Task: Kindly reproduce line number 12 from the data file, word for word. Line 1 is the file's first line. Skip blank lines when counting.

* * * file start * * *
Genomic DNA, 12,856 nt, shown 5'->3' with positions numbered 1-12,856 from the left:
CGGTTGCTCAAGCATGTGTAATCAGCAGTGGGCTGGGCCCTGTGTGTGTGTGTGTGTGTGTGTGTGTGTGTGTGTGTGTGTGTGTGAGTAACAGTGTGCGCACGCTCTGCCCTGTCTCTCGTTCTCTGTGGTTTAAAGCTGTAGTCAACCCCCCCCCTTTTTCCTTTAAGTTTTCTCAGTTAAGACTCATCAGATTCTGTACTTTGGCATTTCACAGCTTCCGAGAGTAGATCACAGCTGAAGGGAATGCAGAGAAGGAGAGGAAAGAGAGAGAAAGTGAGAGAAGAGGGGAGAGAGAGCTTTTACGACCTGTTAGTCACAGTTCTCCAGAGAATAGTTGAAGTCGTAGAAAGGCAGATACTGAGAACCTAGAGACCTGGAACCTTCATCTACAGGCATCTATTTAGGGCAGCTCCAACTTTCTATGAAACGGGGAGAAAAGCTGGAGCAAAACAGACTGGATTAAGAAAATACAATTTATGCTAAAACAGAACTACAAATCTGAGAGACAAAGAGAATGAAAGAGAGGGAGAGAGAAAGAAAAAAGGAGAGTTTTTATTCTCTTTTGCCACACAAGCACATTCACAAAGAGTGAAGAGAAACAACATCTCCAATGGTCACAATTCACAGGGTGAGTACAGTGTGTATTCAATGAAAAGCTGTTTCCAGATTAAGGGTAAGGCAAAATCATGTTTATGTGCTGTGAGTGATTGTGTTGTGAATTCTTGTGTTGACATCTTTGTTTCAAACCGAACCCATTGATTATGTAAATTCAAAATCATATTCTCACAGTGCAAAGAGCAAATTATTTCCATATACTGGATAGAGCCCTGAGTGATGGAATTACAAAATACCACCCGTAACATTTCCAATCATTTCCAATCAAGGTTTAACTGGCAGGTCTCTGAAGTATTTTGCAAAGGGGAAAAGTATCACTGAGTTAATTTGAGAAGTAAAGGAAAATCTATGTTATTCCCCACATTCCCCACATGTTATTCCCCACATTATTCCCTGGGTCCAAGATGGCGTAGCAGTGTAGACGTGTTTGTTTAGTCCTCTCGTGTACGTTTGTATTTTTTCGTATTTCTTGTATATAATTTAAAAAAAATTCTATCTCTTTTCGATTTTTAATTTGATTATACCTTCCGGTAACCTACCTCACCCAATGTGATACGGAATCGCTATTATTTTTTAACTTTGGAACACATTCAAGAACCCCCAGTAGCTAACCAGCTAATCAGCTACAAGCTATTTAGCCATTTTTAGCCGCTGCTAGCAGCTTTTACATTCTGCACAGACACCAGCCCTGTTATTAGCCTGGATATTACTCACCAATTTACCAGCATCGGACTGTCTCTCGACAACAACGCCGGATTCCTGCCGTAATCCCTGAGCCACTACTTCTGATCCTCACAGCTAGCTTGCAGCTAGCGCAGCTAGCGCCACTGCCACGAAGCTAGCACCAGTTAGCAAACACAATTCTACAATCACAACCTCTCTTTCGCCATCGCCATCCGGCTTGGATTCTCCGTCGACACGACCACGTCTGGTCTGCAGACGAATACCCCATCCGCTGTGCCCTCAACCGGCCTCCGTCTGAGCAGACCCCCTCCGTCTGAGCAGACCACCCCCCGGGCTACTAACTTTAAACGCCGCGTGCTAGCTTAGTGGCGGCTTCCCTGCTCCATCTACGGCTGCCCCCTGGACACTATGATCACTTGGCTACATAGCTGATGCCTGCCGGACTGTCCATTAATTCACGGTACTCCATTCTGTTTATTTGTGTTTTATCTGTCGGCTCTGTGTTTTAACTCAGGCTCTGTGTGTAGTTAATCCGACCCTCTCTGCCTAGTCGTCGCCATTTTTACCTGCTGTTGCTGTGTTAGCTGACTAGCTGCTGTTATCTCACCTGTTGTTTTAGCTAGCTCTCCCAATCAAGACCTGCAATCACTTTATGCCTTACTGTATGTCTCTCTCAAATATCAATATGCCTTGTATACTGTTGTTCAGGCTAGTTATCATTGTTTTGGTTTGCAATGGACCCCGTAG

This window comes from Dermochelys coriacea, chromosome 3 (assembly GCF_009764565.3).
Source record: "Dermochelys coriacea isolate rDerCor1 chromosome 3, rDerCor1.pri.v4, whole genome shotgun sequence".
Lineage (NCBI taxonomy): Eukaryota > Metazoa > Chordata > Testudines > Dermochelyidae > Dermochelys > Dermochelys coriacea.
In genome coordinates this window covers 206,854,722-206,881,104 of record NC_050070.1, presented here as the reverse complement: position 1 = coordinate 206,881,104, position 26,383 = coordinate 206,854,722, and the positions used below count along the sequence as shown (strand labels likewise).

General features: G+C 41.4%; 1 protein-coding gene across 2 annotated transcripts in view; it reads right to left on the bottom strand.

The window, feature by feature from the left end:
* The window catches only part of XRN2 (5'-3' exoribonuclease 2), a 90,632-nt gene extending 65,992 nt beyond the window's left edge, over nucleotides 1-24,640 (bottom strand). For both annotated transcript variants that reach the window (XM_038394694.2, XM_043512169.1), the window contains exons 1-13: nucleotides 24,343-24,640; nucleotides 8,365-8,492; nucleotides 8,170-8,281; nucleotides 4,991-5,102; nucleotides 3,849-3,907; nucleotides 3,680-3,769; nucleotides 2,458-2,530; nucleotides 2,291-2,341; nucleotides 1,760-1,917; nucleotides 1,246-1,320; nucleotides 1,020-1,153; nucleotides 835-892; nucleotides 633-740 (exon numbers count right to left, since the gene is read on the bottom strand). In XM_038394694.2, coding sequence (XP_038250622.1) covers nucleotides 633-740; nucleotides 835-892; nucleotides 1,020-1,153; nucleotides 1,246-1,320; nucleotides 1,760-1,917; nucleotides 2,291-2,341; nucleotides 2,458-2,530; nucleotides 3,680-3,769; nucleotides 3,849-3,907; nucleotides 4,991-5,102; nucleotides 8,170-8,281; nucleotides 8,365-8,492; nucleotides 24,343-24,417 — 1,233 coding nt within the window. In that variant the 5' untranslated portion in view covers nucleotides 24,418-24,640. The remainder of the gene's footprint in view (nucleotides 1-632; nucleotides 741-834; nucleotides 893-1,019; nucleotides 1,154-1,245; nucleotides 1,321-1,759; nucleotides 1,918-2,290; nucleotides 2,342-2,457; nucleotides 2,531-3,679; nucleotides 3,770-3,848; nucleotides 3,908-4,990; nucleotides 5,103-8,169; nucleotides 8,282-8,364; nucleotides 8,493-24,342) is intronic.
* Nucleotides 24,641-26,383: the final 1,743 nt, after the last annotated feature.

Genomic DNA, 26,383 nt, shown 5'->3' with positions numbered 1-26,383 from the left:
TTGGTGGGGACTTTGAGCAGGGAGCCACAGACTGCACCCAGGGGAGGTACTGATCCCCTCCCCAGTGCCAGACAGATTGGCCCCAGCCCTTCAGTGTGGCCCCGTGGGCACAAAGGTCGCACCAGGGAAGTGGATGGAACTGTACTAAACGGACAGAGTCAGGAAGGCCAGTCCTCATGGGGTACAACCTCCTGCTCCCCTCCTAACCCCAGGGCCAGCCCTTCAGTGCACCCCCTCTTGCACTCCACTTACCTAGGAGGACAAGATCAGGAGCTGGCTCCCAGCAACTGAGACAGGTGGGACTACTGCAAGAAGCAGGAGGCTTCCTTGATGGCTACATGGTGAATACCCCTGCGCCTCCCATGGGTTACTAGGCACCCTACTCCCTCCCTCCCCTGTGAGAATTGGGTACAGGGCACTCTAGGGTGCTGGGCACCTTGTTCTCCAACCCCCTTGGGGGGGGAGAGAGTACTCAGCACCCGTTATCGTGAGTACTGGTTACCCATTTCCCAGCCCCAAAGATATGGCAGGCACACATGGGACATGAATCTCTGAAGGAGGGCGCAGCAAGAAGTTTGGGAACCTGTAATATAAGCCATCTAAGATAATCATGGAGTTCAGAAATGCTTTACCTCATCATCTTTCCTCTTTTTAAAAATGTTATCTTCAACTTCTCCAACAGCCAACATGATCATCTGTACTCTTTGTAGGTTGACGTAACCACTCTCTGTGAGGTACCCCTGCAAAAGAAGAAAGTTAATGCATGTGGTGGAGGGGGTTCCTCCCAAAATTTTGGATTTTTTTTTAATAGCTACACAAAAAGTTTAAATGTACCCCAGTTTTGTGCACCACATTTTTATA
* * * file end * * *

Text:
TTGGTGGGGACTTTGAGCAGGGAGCCACAGACTGCACCCAGGGGAGGTACTGATCCCCTCCCCAGTGCCAGACAGATTGGCCCCAGCCCTTCAGTGTGGCCCCGTGGGCACAAAGGTCGCACCAGGGAAGTGGATGGAACTGTACTAAACGGACAGAGTCAGGAAGGCCAGTCCTCATGGGGTACAACCTCCTGCTCCCCTCCTAACCCCAGGGCCAGCCCTTCAGTGCACCCCCTCTTGCACTCCACTTACCTAGGAGGACAAGATCAGGAGCTGGCTCCCAGCAACTGAGACAGGTGGGACTACTGCAAGAAGCAGGAGGCTTCCTTGATGGCTACATGGTGAATACCCCTGCGCCTCCCATGGGTTACTAGGCACCCTACTCCCTCCCTCCCCTGTGAGAATTGGGTACAGGGCACTCTAGGGTGCTGGGCACCTTGTTCTCCAACCCCCTTGGGGGGGGAGAGAGTACTCAGCACCCGTTATCGTGAGTACTGGTTACCCATTTCCCAGCCCCAAAGATATGGCAGGCACACATGGGACATGAATCTCTGAAGGAGGGCGCAGCAAGAAGTTTGGGAACCTGTAATATAAGCCATCTAAGATAATCATGGAGTTCAGAAATGCTTTACCTCATCATCTTTCCTCTTTTTAAAAATGTTATCTTCAACTTCTCCAACAGCCAACATGATCATCTGTACTCTTTGTAGGTTGACGTAACCACTCTCTGTGAGGTACCCCTGCAAAAGAAGAAAGTTAATGCATGTGGTGGAGGGGGTTCCTCCCAAAATTTTGGATTTTTTTTTAATAGCTACACAAAAAGTTTAAATGTACCCCAGTTTTGTGCACCACATTTTTATA